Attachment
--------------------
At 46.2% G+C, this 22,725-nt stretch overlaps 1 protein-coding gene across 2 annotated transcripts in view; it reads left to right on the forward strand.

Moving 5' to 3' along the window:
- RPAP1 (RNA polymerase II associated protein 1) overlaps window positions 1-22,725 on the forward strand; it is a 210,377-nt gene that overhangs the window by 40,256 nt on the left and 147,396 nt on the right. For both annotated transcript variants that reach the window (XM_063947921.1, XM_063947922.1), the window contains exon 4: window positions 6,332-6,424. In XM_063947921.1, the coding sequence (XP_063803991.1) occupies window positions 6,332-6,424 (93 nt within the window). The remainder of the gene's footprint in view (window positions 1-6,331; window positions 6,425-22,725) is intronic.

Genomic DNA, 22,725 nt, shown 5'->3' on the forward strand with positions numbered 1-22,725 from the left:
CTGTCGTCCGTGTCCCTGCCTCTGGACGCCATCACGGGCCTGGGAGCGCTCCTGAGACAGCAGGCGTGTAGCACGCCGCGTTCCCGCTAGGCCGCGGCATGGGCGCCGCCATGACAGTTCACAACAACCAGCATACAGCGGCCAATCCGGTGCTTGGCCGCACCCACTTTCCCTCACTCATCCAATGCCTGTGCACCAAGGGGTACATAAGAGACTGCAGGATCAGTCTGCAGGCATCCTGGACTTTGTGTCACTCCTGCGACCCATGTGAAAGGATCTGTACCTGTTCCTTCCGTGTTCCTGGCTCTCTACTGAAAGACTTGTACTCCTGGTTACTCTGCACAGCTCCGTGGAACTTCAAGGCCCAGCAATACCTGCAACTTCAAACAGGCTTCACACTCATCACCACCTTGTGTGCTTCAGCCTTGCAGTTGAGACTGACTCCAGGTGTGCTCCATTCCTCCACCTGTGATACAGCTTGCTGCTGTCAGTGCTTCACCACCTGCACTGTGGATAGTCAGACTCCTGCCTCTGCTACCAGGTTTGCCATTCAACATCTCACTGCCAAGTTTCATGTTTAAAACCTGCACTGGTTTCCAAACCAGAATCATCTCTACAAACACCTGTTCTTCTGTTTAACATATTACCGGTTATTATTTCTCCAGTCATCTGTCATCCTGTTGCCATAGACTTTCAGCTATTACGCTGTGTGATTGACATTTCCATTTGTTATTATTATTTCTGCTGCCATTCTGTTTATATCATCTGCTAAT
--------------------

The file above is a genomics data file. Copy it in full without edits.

At 46.2% G+C, this 22,725-nt stretch overlaps 1 protein-coding gene across 2 annotated transcripts in view; it reads left to right on the forward strand.

Moving 5' to 3' along the window:
- RPAP1 (RNA polymerase II associated protein 1) overlaps window positions 1-22,725 on the forward strand; it is a 210,377-nt gene that overhangs the window by 40,256 nt on the left and 147,396 nt on the right. For both annotated transcript variants that reach the window (XM_063947921.1, XM_063947922.1), the window contains exon 4: window positions 6,332-6,424. In XM_063947921.1, the coding sequence (XP_063803991.1) occupies window positions 6,332-6,424 (93 nt within the window). The remainder of the gene's footprint in view (window positions 1-6,331; window positions 6,425-22,725) is intronic.

Genomic DNA, 22,725 nt, shown 5'->3' on the forward strand with positions numbered 1-22,725 from the left:
CTGTCGTCCGTGTCCCTGCCTCTGGACGCCATCACGGGCCTGGGAGCGCTCCTGAGACAGCAGGCGTGTAGCACGCCGCGTTCCCGCTAGGCCGCGGCATGGGCGCCGCCATGACAGTTCACAACAACCAGCATACAGCGGCCAATCCGGTGCTTGGCCGCACCCACTTTCCCTCACTCATCCAATGCCTGTGCACCAAGGGGTACATAAGAGACTGCAGGATCAGTCTGCAGGCATCCTGGACTTTGTGTCACTCCTGCGACCCATGTGAAAGGATCTGTACCTGTTCCTTCCGTGTTCCTGGCTCTCTACTGAAAGACTTGTACTCCTGGTTACTCTGCACAGCTCCGTGGAACTTCAAGGCCCAGCAATACCTGCAACTTCAAACAGGCTTCACACTCATCACCACCTTGTGTGCTTCAGCCTTGCAGTTGAGACTGACTCCAGGTGTGCTCCATTCCTCCACCTGTGATACAGCTTGCTGCTGTCAGTGCTTCACCACCTGCACTGTGGATAGTCAGACTCCTGCCTCTGCTACCAGGTTTGCCATTCAACATCTCACTGCCAAGTTTCATGTTTAAAACCTGCACTGGTTTCCAAACCAGAATCATCTCTACAAACACCTGTTCTTCTGTTTAACATATTACCGGTTATTATTTCTCCAGTCATCTGTCATCCTGTTGCCATAGACTTTCAGCTATTACGCTGTGTGATTGACATTTCCATTTGTTATTATTATTTCTGCTGCCATTCTGTTTATATCATCTGCTAAT